Oral Presentation Session
Reviewed by: Society for Cultural Anthropology
Of interest to: Students
Primary Theme: Labor
Secondary Theme: Resilience
Global transformations in state-citizen relations under neoliberalism and growing precarity are at the heart of several key strands of anthropological scholarship today. A central feature of such transformations is the refiguring of domains of work and welfare. This refiguring is found, inter alia, in post-socialist regions grappling with the end of guaranteed employment and robust state services; in settler-colonial nation-states amidst welfare reforms; and in northern European welfare states, where the “caring state” of postwar decades has receded under the pressures of austerity. Binding these disparate contexts together is the undoing, or foundational re-imagining, of state-based social security and with it, of established modalities of labor and care. Informal, precarious, and temporary modes of making a living and of sustaining life have risen in their place. Arising alongside them are increasing invocations of kinship, belonging, and “tradition” as alternative foci of care and social welfare. This panel will examine the practices of intimate, relational, and embodied labor that are emerging amidst global transformations in statehood and institutions of welfare. We seek to interrogate practices of care, reciprocity, dependency, and obligation alongside histories of state making, incorporation, withdrawal, and transformation. In so doing, we wish to understand the historically and institutionally sedimented nature of emergent forms of care and labor.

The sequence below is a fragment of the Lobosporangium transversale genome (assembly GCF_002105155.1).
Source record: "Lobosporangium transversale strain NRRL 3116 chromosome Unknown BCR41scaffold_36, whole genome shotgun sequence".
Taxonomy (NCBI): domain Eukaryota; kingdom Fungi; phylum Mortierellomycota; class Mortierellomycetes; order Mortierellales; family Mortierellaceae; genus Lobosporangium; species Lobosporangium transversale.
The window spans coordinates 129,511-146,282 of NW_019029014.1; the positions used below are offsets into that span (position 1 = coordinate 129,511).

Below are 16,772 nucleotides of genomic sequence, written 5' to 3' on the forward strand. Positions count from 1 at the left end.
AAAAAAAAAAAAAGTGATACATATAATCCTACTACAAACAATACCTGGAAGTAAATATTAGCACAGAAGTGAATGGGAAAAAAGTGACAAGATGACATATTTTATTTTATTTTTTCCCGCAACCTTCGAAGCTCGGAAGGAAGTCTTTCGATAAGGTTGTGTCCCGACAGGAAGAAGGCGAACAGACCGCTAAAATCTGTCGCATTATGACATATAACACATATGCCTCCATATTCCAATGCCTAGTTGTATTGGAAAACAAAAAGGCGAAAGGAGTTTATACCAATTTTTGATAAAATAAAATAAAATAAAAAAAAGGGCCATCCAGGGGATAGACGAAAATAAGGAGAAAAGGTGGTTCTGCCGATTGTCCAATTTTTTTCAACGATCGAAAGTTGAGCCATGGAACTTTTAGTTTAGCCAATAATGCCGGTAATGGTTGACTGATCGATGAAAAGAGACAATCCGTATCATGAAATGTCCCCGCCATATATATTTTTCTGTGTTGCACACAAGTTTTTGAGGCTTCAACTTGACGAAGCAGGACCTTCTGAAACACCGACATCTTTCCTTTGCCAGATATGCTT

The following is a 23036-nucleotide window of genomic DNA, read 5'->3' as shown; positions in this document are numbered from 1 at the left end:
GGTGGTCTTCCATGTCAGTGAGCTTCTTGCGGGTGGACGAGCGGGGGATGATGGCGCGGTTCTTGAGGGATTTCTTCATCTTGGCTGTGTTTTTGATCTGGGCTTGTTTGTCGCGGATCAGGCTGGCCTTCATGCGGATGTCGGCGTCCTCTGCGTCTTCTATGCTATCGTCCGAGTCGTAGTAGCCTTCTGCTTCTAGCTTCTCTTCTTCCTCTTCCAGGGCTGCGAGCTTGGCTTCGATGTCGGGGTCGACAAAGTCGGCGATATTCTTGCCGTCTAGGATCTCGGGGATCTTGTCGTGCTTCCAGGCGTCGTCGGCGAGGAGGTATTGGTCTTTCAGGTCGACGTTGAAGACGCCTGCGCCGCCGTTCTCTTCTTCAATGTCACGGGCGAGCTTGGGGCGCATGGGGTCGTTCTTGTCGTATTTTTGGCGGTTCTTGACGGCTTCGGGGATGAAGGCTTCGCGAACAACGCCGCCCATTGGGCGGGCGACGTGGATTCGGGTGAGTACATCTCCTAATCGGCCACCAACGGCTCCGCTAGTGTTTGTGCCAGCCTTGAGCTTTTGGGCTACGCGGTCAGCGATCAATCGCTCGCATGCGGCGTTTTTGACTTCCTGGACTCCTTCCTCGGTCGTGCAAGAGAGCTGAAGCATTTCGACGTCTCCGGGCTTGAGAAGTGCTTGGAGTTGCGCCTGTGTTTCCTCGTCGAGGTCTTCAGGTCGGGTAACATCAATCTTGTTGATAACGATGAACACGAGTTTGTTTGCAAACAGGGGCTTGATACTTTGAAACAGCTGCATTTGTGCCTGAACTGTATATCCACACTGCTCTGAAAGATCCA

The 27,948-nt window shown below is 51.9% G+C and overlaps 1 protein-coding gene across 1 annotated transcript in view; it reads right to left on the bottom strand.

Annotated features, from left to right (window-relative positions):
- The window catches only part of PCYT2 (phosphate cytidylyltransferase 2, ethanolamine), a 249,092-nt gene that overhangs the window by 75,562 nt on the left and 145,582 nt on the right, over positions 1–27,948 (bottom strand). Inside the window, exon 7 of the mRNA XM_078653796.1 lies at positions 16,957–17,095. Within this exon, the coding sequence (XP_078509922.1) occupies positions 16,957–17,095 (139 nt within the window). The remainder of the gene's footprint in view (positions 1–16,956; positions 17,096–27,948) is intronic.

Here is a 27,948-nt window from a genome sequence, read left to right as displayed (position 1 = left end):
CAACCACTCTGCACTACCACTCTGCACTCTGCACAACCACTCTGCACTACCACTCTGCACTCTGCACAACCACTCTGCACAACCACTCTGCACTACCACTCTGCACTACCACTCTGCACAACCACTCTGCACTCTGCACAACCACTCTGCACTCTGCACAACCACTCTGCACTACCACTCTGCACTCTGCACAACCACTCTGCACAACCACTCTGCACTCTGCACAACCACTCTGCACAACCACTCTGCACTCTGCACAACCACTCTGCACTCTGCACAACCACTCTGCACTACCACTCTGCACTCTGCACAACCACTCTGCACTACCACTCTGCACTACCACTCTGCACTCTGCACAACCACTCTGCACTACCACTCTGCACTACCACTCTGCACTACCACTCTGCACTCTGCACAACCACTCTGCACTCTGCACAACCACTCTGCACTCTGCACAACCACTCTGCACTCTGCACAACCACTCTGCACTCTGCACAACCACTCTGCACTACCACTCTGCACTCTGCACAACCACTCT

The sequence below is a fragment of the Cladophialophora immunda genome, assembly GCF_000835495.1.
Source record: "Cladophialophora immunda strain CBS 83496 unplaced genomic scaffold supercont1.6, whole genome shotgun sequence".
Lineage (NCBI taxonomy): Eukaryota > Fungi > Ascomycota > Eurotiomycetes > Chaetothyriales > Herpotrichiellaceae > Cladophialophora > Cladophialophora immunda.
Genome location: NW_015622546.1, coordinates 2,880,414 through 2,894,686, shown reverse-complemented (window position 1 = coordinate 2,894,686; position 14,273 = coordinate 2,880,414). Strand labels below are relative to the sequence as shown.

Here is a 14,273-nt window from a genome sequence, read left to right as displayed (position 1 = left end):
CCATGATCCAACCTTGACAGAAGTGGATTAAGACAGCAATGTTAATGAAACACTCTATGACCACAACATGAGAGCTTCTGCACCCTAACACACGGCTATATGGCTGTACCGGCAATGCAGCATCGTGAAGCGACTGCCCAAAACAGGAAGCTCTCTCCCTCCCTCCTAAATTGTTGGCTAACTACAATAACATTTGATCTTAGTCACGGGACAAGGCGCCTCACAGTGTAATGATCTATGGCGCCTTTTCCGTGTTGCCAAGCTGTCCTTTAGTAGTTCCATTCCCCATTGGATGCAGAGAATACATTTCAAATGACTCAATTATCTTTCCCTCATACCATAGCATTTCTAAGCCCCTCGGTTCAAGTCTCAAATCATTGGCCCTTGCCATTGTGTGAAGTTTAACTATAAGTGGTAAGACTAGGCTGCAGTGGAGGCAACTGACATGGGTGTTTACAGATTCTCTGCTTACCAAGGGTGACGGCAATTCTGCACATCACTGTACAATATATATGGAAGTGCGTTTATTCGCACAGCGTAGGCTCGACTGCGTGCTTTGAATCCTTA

Papers in this panel address: kin-based care and indigenous livelihood practices among Sámi of the Deatnu River Valley as modes of reckoning, resistance, and repair contra histories of assimilation and appropriation; smuggling networks in Mongolia as an illegal, but cosmologically-sanctioned form of mutual social care; gendered and sexual belonging and intimate economies of touch in the care for transgender bodies after death in Turkey; the intimate labors of “making a home” and claiming a right to belong among homeless drug users in post-Soviet Kyrgyzstan; and the performative labor of soil conservation in Lesotho as an occasion for refashioning patronage networks and distributive economies. Taken together, these papers generate a broader discussion about labor and care and their entanglements outside the parameters of medical institutions and productivist systems. Bringing analyses of illicit economies, intimate labor, ecological care, and welfare system transformations into dialogue, this panel asks: How do practices of intimate, relational, and embodied labor adapt to changing configurations of state-citizen relations under austerity, precarity, and welfare reform? How is access to care and welfare being channeled through the ties of kinship, family, and community--and how might this result in the reification or valorization of racial, gender, and ethnic hierarchies? What are the effects of these processes in reconfiguring or reinforcing particular modalities of citizenship and belonging?